Our national parliament. A member, covered by absolute privilege, speaks. State media and mainstream media wont report on it. They claim that a court injunction prevents them. Either it does, and that in itself is a story worth going to the wall for or it doesn’t.
Comptroller and Auditor General (Amendment) Bill 2015: First Stage
Deputy Catherine Murphy: I move:
That leave be granted to introduce a Bill entitled an Act to amend the Comptroller and Auditor General (Amendment) Act 1993 in order to make an addition to the First Schedule, to expand the areas under which an examination under section 9 may be conducted, and to provide for related matters.
The Comptroller and Auditor General (Amendment) Bill 2015 proposes to extend the functions and powers of the Comptroller and Auditor General to cover IBRC. It was the Taoiseach who first suggested that the Comptroller and Auditor General review the Siteserv sale process at which time it was pointed out to him that the IBRC does not come within the Comptroller and Auditor General’s remit. With this Bill, I am attempting to address that problem by broadening the remit of the Comptroller and Auditor General. The reason I anticipate the need to involve the Comptroller and Auditor General, if not a full commission of inquiry which latter might well be a better option, is that the Government has got this matter badly wrong. That is not least because most of the key players in the Siteserv saga have links with KPMG and the eventual purchaser and vice versa. It is a web of connections and conflicts that requires outside eyes to unravel.
I have no doubt that the special liquidator is more than capable of carrying out such a review, but his direct involvement in the sale process, his relationship with the eventual purchaser of Siteserv and his current actions in the High Court in supporting Mr. Denis O’Brien against RTE place him in a position where there is, at the very least, a perceived if not an actual conflict of interest. The review is not confined to Siteserv, but that is the transaction that prompted a review in the first instance. I worry about the transactions that have been excluded from the review given what that we now know that in the final months before prom night, the relationship between the Department and IBRC had completely broken down. If deals were being done without the knowledge or input of the Minister, we must know what those were. We are now aware, for example, that the former CEO of IBRC made verbal agreements with Denis O’Brien to allow him to extend the terms of his already expired loans. We also know that the verbal agreement was never escalated to the credit committee for approval. I am led to believe and would welcome clarification by the Minister that the rates applicable to the extension were extremely favourable. I understand that Mr. O’Brien was enjoying a rate of approximately 1.25% when IBRC could, and arguably should, have been charging 7.5%. Given that we are talking about outstanding sums of upwards of €500 million, the interest rate applied is not an insignificant issue for the public interest. We also know that Denis O’Brien felt confident enough in his dealings with IBRC that he could write to Kieran Wallace, the special liquidator, to demand that the same favourable terms extended to him by way of a verbal agreement be continued. We now have Kieran Wallace, who has been appointed by the Government to conduct the IBRC review, joining with IBRC and Denis O’Brien in the High Court to seek to injunct the information I have outlined from coming into the public domain. Surely, that alone represents a conflict.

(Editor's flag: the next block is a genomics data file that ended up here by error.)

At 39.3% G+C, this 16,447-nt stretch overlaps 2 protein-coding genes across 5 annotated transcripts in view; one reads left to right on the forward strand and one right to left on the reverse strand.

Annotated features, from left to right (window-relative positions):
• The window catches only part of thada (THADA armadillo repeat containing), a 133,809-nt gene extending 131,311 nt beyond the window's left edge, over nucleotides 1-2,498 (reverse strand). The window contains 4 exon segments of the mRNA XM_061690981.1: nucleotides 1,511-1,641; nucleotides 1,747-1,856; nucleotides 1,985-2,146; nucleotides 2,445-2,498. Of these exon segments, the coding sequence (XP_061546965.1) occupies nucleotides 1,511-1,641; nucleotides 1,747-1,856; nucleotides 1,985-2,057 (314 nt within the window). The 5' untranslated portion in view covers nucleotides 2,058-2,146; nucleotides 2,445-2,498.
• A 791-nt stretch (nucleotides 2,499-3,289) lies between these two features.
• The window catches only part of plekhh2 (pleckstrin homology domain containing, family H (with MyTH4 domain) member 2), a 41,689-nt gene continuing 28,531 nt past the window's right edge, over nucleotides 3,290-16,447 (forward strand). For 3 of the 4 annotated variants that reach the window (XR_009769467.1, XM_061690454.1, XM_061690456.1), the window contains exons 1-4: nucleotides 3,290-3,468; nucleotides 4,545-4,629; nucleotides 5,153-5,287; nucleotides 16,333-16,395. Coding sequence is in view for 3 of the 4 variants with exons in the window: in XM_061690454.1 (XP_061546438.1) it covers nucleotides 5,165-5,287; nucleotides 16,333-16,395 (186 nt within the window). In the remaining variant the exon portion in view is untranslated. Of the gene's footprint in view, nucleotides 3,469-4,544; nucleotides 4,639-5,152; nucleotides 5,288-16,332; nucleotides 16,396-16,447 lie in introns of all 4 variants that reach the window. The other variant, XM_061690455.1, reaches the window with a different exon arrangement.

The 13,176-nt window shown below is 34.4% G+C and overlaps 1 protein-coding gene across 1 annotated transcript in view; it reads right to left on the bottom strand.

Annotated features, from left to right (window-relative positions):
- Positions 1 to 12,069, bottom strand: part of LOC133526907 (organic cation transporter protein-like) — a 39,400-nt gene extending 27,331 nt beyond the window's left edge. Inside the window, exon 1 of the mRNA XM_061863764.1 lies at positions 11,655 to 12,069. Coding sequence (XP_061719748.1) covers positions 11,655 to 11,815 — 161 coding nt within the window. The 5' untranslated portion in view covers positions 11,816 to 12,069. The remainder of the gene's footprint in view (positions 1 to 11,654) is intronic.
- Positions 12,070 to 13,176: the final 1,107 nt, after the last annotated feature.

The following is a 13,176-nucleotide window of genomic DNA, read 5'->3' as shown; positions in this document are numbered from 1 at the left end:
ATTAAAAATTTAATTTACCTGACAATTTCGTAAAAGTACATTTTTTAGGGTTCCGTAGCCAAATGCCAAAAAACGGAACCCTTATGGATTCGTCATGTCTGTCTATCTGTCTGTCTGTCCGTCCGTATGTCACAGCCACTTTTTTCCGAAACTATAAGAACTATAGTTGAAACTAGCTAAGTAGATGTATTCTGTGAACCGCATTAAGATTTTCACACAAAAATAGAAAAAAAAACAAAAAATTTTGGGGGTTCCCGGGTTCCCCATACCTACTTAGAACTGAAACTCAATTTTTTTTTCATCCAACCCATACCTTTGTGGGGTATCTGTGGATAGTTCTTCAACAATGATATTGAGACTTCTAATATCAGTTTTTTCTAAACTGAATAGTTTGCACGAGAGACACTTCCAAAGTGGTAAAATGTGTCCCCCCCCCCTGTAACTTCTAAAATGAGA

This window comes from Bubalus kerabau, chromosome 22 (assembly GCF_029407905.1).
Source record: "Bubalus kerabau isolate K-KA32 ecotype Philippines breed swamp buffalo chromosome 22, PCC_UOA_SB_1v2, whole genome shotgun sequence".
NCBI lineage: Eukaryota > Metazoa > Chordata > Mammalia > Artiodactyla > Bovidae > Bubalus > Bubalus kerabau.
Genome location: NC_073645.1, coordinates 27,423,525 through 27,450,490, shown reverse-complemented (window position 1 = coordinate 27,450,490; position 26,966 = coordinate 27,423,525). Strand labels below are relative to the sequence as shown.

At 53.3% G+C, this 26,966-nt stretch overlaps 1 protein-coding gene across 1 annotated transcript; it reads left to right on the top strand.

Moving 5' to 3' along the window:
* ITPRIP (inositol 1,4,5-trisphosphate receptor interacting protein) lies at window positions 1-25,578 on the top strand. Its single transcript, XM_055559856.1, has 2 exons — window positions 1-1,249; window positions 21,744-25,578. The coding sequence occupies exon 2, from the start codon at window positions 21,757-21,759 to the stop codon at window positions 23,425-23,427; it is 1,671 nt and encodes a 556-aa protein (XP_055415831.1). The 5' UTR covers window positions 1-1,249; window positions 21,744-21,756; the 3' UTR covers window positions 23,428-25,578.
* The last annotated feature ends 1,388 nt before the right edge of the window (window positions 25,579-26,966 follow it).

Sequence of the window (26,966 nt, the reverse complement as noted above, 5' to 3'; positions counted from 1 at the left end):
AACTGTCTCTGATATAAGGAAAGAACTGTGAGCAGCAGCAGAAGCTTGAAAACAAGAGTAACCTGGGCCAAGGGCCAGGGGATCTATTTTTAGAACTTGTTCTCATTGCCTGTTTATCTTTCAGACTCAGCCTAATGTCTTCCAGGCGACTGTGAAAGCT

In documents released to me under freedom of information, the Minister, his officials, the Central Bank and even the troika acknowledge that IBRC – the former Anglo Irish Bank – is no ordinary bank and that there is a significant public interest as the bank was fully nationalised and was in wind-down mode. They all accept that this is the people’s money we are dealing with and that there can be no dispute regarding the public interest in this. The same materials obtained under freedom of information detail instances where the Minister can specifically intervene and issue a ministerial order that material matters have a significant public interest. Included in these material matters are instances that are outside the ordinary course of business. I argue that what I have outlined here regarding verbal deals and extensions etc. are outside the normal course of business and ask the Minister to exercise his right to intervene in the current proceedings to defend the public interest.
I have a motion on the Order Paper signed by the majority of Opposition Members calling for a debate on the proposed review. I note that 45 Members have signed and more are welcome to. When I tried to raise the matter on the Order of Business, I was silenced and told to take it up with my Whip. I am the Whip of the Technical Group and I had raised the matter at the weekly Whips’ meeting. The Government Chief Whip told me that the Government would not be altering the KPMG review and that it would not provide time to debate this issue. He suggested that we use Private Members’ time. This is not just an Opposition issue; it is an issue for the whole House. It is an issue of serious public concern involving public money. If the Minister opposite, Deputy Paschal Donohoe, got his hands on an extra €20 million, he would not have to think too hard about how to spend it. I urge the Government to reconsider this matter and to give the Bill and the motion the time they deserve. It is in the public interest to do so.